Hello! We are a group of Purdue University students studying Construction Engineering and Management. This semester our senior design group is looking to build a rocket mass heater following The Rocket Mass Heater Builders Guide and post progress photos along the way, similar to Eric Hammond's RMH Project. Our purpose in building the initial RMH is to eventually apply what we learned to designing a larger custom RMH. The first RMH will be used to heat a 25' x19' greenhouse in northern Indiana. The larger RMH will include a curved bench for a talking circle at the focal point of a community center (~1500sqft) in South Dakota, while also serving as the space's sole heat source. We are currently creating a list of materials to get a estimate budget for the first build. We've been given ~$500 to spend, but may be able to secure additional funding. Any cost saving suggestions are greatly appreciated. We are currently trying to find local/Indiana supplier of full-sized fire bricks. It appears that hardware stores carry the half bricks, but not the full-size. Is anyone aware of a store in Indiana that would carry full-sized firebricks? Thanks!
Hey Bradley: Welcome to Permies! Excellent projects to work on !
You need to locate a Masonry supply house. I promise that there is one in Indiana. They will have full firebrick , half firebrick , 50# sacks of fireclay and builders sand all in one location. You just need to find them. If you can't locate one then switch gears and locate a mason, call him up and ask where the nearest supply house is located, He will know.
You should be able to find a used barrel for free or at most $20, just be sure the previous contents aren't hazardous when burned. You can use totally recycled red brick as well, and for the insulation get a big 20 pound bag of perlite and mix it with minimal clay slip to make the insulated heat riser and fire box areas. Used ducting works too for the bench, just a matter of scrounging and making sure the proper cross sectional area is used throughout. Check Craigslist too, that's how I found the barrels and bricks I bought for mine. You can probably just get a bale or two of straw and mix it with the local soil for the cob.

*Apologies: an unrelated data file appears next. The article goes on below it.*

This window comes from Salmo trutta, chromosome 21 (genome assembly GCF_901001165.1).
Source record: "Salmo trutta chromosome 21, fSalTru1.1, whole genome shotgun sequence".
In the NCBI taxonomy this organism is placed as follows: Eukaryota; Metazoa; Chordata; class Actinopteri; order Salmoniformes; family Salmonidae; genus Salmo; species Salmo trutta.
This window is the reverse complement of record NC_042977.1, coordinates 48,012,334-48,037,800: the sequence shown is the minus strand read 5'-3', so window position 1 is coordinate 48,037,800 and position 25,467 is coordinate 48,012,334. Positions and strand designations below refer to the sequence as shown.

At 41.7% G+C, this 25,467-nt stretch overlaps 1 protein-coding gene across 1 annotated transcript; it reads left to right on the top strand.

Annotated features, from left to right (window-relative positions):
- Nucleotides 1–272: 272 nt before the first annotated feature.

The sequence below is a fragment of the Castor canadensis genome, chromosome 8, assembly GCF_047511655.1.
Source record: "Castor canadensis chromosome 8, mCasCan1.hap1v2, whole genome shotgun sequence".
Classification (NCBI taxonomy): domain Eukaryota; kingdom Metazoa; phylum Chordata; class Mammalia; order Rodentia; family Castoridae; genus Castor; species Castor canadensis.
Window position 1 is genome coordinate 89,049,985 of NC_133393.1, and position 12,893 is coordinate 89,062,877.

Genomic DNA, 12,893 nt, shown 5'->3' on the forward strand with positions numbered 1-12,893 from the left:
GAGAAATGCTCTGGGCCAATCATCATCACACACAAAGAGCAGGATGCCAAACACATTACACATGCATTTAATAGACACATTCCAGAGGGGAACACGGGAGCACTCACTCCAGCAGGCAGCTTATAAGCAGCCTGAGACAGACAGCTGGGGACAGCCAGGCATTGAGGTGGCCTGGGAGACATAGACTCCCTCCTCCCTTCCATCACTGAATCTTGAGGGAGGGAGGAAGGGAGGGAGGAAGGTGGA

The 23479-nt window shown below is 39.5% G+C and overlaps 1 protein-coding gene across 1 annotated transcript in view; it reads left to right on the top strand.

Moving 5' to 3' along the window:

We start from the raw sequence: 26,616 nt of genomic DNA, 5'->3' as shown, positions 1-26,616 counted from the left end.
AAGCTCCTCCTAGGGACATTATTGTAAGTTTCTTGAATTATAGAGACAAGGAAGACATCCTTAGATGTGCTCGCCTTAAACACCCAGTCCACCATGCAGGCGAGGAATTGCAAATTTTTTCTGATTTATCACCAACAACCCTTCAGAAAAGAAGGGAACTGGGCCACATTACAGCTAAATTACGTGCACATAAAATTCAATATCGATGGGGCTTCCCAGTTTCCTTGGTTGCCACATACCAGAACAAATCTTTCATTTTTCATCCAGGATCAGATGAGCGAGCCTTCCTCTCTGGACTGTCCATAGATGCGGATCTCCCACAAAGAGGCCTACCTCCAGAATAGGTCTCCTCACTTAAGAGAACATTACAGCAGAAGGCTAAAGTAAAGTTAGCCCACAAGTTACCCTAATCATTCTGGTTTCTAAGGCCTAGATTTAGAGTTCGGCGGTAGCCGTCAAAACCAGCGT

I'm not quite a lumberjack, but that's OK, I sleep all night and I dream all day; I'll coppice trees, I'll grow my food, and compost poo and pee! With a well and off-grid solar, it's a permies life for me! https://www.youtube.com/watch?v=FshU58nI0Ts
There are many of us here that enjoy the build ourselves, but when we are not involved in a project of our own, either helping or just peeking over the shoulder of another's build is satisfying as well in a different way.
The art of scrounging or Magyvering with what you have is how the rocket mass heater revolution really first began so don't feel like you need to buy all shiny new stuff because you know what?.... Most of it is going to end up being covered in mud!
Safety and longevity of materials are usually the only things that you need to keep in mind for what you can use in your stove that meets your skill sets and comfort levels.
Look forward to seeing your builds progress. Take pictures like Eric did.... we all like them!
Paper jam tastes about as you would expect. Try some on this tiny ad:
Dave Burton's Boot Adventures at Wheaton Labs and Basecamp